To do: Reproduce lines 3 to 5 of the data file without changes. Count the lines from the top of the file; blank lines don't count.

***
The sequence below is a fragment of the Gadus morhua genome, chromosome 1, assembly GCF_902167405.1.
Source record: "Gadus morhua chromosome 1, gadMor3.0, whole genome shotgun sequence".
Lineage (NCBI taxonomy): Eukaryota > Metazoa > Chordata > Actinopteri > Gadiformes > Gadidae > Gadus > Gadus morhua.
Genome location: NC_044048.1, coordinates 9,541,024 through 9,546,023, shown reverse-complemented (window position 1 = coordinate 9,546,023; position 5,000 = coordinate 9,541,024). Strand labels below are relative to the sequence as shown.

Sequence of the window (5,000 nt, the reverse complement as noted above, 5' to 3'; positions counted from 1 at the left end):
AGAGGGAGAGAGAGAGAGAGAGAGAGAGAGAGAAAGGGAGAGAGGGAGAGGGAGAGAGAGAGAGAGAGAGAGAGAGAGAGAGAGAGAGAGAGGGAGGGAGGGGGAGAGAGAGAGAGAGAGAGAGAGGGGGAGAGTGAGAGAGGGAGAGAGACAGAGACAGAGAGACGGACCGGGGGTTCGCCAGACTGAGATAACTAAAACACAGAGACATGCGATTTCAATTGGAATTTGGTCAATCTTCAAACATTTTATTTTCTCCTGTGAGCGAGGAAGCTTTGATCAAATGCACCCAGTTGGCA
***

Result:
Lineage (NCBI taxonomy): Eukaryota > Metazoa > Chordata > Actinopteri > Gadiformes > Gadidae > Gadus > Gadus morhua.
Genome location: NC_044048.1, coordinates 9,541,024 through 9,546,023, shown reverse-complemented (window position 1 = coordinate 9,546,023; position 5,000 = coordinate 9,541,024). Strand labels below are relative to the sequence as shown.

Sequence of the window (5,000 nt, the reverse complement as noted above, 5' to 3'; positions counted from 1 at the left end):